When one thinks of Cicero, images of an enlightened orator, statesman and philosopher come to mind. We think of him preaching about the Roman republic, political philosophy and denouncing his enemies.
Whenever Romans and Stoicism are in the same sentence, we assume that it has to do with Marcus Aurelius, and his immortal work Meditations. And although I know little about the Roman Empire, Cicero never seemed to be the poster boy for Stoicism. But in the Stoic Paradoxes we see that Stoic ideology did have an impact on Cicero, mainly towards the end of his life.
For reference, these paradoxes are not actually paradoxes like the ones we know as logical conundrums. Rather, as Quintus explains:
Cicero is not proposing “paradoxes” here in the sense that he is reaching unexpected conclusions. What he is doing is laying out the basic principles of Stoic thought. The word questions would probably have been a better choice. Paradoxa is an imported word from Greek, and Cicero could not resist using it as a badge of his philosophical training.
Reading Cicero here is a treat. I always find it fascinating to read such powerful people giving us lucid thoughts from their mind, such as in the aforementioned Meditations. Compare that with politicians today who put out a drab (likely ghost-written) autobiography after being edited to death by lawyers and publishers. This uncensored dialogue is truly refreshing, in addition to providing such profound wisdom.
Before we dive into the content, I want to take a look at this revised edition. For one, I have never read the Stoic Paradoxes, nor had I even heard of it, so I can’t speak to other translations and their quality. That said, I certainly enjoyed Quintus’ translation. It reads fluidly, and Quintus was able to get creative with the vocabulary without, seemingly, veering too far from the original text.
I also enjoyed the footnotes scattered throughout. Being a novice (if that) in Roman history, many of the names of politicians, generals, among others don’t ring a bell in the slightest. These footnotes often provided pertinent brief bio’s on such people.
Background of Cicero
Another welcomed aspect of this new translation is that a large portion of the book deals with Cicero’s life. Again, for those who aren’t proficient in Roman history, this is not only helpful for putting this work in context, but just as a general interest.
Cicero is indeed a figure worthy of the history books, and I laud Quintus for his efforts at keeping his ideas, especially those less recognized ones, in the light.
The Paradoxa Stoicorum
When reading the Paradoxes, the work fits right in with any other classic piece of Stoicism. From the railings against obsession with material wealth, to the promotion of values and virtue above all else.
The former of which is discussed in the first paradox: What is honorable is the only true good.
Again, stoicism condemns materialism, for what good is it?
So someone may ask, “What, then, is a good?” I believe the only true good–that which is truly said to be a good thing–is that which is done rightly, honestly, and with virtue.
Materialism leads to nothing—it is an end onto itself. Whereas with virtue, it is something man can always strive for.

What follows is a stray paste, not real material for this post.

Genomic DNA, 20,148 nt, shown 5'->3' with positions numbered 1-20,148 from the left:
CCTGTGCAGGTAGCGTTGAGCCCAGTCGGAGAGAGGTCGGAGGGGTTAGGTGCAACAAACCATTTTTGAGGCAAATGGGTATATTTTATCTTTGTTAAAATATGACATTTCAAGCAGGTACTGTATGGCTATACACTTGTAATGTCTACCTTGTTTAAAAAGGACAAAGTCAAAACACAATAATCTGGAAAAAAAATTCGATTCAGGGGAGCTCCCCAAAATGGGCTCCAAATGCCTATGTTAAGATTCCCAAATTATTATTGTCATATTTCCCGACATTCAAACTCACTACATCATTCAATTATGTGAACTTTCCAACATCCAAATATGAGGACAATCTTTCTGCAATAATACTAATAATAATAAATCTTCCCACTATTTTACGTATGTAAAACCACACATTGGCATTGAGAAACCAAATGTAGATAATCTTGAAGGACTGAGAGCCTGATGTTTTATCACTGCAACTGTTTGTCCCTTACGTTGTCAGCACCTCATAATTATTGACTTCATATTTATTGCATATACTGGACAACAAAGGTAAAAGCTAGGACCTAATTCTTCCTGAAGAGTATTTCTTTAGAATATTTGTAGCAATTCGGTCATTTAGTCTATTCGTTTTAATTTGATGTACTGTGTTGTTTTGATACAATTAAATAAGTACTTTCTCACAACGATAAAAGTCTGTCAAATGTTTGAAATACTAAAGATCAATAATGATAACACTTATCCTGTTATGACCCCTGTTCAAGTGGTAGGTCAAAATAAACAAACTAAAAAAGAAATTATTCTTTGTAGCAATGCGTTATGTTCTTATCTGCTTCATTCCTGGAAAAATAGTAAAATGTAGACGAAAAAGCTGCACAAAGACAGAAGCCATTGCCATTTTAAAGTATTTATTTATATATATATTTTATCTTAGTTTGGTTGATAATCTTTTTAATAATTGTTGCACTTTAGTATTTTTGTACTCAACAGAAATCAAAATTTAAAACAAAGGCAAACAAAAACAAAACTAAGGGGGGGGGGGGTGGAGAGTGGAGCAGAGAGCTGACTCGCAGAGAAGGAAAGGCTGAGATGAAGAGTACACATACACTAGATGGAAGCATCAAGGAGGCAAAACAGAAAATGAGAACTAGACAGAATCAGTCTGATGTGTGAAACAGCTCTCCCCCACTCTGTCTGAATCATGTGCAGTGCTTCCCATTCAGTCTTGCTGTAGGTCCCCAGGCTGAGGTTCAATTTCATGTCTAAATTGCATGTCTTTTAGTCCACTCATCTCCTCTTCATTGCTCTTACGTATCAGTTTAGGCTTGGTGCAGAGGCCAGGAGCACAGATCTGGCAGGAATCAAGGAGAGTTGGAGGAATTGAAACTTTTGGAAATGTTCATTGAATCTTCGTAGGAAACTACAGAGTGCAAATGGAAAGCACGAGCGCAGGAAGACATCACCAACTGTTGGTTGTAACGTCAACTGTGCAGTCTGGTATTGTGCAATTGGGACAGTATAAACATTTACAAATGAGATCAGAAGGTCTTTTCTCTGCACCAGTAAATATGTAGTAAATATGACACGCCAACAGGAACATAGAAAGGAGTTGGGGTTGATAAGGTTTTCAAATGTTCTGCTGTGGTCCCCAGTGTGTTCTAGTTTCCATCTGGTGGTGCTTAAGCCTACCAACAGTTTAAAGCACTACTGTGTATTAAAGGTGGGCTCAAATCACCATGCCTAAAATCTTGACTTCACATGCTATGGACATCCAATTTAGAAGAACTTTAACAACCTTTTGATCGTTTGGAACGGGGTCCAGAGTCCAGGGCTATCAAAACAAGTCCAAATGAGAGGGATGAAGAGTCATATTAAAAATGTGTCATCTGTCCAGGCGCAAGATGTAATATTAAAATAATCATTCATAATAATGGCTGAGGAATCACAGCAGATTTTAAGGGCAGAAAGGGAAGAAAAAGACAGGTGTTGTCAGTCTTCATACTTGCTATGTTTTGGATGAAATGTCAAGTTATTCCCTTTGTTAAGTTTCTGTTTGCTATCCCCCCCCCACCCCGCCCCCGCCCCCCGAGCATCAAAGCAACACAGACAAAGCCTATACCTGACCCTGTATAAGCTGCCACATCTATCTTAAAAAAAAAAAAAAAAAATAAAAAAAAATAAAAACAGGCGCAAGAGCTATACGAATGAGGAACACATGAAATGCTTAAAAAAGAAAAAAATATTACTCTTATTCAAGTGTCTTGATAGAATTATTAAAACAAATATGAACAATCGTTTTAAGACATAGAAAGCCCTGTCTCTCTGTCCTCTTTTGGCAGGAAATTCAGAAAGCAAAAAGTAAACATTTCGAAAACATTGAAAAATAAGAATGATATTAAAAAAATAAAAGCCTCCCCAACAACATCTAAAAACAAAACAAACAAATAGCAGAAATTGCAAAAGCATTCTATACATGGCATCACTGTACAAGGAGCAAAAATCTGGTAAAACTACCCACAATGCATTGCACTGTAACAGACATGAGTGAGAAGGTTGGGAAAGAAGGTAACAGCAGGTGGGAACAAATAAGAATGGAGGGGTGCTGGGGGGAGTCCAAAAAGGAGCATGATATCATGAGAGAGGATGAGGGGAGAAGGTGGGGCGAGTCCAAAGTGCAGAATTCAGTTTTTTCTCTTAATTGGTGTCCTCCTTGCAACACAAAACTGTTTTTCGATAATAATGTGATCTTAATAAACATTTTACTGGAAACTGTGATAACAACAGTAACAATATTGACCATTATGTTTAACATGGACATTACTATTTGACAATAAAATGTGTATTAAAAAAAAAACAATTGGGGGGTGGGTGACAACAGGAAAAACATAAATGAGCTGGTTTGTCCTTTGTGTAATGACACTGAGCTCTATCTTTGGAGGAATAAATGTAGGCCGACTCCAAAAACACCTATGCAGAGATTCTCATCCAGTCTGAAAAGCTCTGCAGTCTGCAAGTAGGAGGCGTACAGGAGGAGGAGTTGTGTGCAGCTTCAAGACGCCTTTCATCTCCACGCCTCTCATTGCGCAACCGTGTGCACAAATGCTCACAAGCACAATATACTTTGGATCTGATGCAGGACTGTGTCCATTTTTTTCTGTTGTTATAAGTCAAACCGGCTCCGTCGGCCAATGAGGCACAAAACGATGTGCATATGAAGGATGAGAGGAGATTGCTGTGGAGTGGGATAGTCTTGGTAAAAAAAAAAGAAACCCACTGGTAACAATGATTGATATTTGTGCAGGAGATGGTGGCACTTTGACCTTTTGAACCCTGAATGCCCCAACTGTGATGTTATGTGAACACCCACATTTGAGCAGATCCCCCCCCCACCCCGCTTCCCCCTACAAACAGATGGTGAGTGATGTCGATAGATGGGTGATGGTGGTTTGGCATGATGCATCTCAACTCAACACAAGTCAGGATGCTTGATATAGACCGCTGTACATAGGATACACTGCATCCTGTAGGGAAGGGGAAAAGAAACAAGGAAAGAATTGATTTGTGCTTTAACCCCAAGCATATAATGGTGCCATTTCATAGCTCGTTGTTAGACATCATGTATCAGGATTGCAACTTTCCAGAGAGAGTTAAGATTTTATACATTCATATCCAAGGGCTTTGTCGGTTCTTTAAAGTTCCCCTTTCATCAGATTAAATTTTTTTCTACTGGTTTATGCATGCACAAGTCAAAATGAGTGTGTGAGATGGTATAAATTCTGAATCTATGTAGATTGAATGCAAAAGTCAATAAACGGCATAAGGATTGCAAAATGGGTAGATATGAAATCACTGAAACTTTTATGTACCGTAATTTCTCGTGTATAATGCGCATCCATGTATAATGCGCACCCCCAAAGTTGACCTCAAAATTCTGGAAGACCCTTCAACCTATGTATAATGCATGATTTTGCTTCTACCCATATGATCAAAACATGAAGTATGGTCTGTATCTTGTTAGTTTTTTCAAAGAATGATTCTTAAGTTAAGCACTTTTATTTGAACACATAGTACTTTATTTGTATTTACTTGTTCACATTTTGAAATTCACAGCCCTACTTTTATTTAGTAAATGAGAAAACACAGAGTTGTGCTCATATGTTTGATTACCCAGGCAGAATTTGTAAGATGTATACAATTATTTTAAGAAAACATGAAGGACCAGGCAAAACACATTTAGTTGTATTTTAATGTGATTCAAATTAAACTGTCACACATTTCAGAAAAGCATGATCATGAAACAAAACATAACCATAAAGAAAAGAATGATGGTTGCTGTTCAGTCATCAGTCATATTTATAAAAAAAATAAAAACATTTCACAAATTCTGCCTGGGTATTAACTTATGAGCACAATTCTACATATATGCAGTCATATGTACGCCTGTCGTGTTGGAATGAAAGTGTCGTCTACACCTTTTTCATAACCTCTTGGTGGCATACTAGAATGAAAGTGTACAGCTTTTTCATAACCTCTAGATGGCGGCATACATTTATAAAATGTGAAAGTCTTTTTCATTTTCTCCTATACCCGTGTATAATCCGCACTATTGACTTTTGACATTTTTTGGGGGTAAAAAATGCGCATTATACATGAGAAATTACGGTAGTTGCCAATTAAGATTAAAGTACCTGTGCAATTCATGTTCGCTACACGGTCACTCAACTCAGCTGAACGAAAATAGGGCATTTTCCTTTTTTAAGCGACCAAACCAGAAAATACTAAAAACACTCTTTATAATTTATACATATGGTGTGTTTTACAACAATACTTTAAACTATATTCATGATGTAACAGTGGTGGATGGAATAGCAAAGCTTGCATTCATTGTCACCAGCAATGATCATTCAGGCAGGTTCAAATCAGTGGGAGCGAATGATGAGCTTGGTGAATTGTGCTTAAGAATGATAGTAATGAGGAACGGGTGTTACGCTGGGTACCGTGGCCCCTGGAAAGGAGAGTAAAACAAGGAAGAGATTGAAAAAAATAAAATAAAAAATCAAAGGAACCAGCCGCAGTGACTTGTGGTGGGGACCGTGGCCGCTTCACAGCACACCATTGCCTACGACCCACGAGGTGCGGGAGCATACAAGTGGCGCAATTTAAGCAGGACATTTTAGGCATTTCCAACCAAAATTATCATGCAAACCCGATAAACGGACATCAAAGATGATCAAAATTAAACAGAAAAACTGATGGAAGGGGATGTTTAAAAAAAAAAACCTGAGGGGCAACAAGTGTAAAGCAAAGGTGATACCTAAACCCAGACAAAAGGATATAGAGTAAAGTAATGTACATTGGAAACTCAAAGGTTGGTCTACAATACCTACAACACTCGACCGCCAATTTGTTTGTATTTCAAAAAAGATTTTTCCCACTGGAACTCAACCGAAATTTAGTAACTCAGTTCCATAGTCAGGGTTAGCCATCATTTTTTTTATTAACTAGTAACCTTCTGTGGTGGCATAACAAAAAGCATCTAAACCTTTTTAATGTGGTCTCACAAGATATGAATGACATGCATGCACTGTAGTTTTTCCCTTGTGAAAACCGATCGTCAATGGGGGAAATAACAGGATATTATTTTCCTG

I ask you this: did those who so brilliantly founded our republic, and left it for our safekeeping, have any thought of silver, or greed, or lavish places for their enjoyment, or sumptuous furniture for their delight, or exquisite dinners for their pleasure?
There are six paradoxes in total, the first of which was just discussed. My favorite of the paradoxes was the fifth: Only wisdom liberates a man, and only the fool is a slave.
In this paradox, you can clearly see the change of tone in which Cicero elicits this diatribe. He is disgusted by the behavior of ‘slaves’, and no, not actual slaves, but men who have succumbed to hedonism and materialism, abandoning virtue.
…Will he order around a free man, this person who cannot even control his own passions? He should first contain his own libido, reject excessive pleasures, keep his anger in check, restrain his greed, and ward off all the disgraces of the mind. Only then may he begin to issue orders to others, when he has stopped obeying the most unworthy masters of moral turpitude and bad judgment. While he remains subservient to these masters, he can be neither a commander, nor even a free man.
So how does one liberate themselves?
No one is free except for the wise man. But what is freedom? It is the power to live as you wish to live. The man who really lives is the man who wants nothing except to follow the right path; who finds satisfaction in his responsibility…
Who else is a slave?
All bad men are slaves I tell you, slaves!
This is something I’ve thought about at times: Do you think criminals are truly happy? I can’t imagine a scenario where people who commit crimes, legal or moral ones, die with dignity.
Imagine every mob or gangster film you’ve seen. No one truly ‘gets away with it’ and always ends up dying prematurely or going to jail.
If you’re a student of stoicism (and if you’re not yet, what are you waiting for?!?), then this work of Cicero will undoubtedly add to your collection of wisdom on the subject. Quintus’ new translation also provides an accessible reading of the work, coupled with footnotes and explanations to help even the novice reader of philosophy enjoy this work.
Click here to get your copy of Stoic Paradoxes by Cicero (A New Translation by Quintus Curtius) from Amazon.
Notes & Further Reading
- QCurtius (Quintus’ primary website)
- Pantheon by Quintus Curtius
- Stoic Paradoxes Is Now Available (Overview of the book by QC)